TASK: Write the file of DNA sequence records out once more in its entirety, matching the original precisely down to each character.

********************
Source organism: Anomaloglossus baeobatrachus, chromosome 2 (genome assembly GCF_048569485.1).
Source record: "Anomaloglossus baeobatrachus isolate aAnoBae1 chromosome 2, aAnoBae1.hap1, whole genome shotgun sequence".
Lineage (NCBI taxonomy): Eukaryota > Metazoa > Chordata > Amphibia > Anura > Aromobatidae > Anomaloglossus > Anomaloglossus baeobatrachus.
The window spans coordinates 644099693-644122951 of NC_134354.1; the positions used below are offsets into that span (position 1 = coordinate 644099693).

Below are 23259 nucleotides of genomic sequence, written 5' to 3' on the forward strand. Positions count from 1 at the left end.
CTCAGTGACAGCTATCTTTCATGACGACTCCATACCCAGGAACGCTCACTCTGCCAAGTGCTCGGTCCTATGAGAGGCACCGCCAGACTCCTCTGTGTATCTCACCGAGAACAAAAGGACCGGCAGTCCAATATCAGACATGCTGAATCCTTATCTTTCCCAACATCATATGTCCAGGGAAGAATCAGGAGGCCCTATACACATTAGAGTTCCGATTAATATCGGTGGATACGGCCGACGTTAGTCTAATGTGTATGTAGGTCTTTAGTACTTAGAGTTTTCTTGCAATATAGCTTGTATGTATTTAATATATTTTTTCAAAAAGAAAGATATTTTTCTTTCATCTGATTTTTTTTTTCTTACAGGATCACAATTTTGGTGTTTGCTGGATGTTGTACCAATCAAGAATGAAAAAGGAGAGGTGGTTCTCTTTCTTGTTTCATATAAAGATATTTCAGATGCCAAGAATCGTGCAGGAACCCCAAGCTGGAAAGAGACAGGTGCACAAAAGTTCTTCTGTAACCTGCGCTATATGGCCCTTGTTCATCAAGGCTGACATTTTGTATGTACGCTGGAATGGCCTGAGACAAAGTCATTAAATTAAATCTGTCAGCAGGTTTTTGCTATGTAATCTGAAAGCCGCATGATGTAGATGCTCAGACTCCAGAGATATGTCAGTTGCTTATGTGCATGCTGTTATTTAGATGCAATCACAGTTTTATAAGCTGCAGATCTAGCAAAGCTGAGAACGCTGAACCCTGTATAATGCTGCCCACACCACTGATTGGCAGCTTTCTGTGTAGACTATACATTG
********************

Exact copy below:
Source organism: Anomaloglossus baeobatrachus, chromosome 2 (genome assembly GCF_048569485.1).
Source record: "Anomaloglossus baeobatrachus isolate aAnoBae1 chromosome 2, aAnoBae1.hap1, whole genome shotgun sequence".
Lineage (NCBI taxonomy): Eukaryota > Metazoa > Chordata > Amphibia > Anura > Aromobatidae > Anomaloglossus > Anomaloglossus baeobatrachus.
The window spans coordinates 644099693-644122951 of NC_134354.1; the positions used below are offsets into that span (position 1 = coordinate 644099693).

Below are 23259 nucleotides of genomic sequence, written 5' to 3' on the forward strand. Positions count from 1 at the left end.
CTCAGTGACAGCTATCTTTCATGACGACTCCATACCCAGGAACGCTCACTCTGCCAAGTGCTCGGTCCTATGAGAGGCACCGCCAGACTCCTCTGTGTATCTCACCGAGAACAAAAGGACCGGCAGTCCAATATCAGACATGCTGAATCCTTATCTTTCCCAACATCATATGTCCAGGGAAGAATCAGGAGGCCCTATACACATTAGAGTTCCGATTAATATCGGTGGATACGGCCGACGTTAGTCTAATGTGTATGTAGGTCTTTAGTACTTAGAGTTTTCTTGCAATATAGCTTGTATGTATTTAATATATTTTTTCAAAAAGAAAGATATTTTTCTTTCATCTGATTTTTTTTTTCTTACAGGATCACAATTTTGGTGTTTGCTGGATGTTGTACCAATCAAGAATGAAAAAGGAGAGGTGGTTCTCTTTCTTGTTTCATATAAAGATATTTCAGATGCCAAGAATCGTGCAGGAACCCCAAGCTGGAAAGAGACAGGTGCACAAAAGTTCTTCTGTAACCTGCGCTATATGGCCCTTGTTCATCAAGGCTGACATTTTGTATGTACGCTGGAATGGCCTGAGACAAAGTCATTAAATTAAATCTGTCAGCAGGTTTTTGCTATGTAATCTGAAAGCCGCATGATGTAGATGCTCAGACTCCAGAGATATGTCAGTTGCTTATGTGCATGCTGTTATTTAGATGCAATCACAGTTTTATAAGCTGCAGATCTAGCAAAGCTGAGAACGCTGAACCCTGTATAATGCTGCCCACACCACTGATTGGCAGCTTTCTGTGTAGACTATACATTG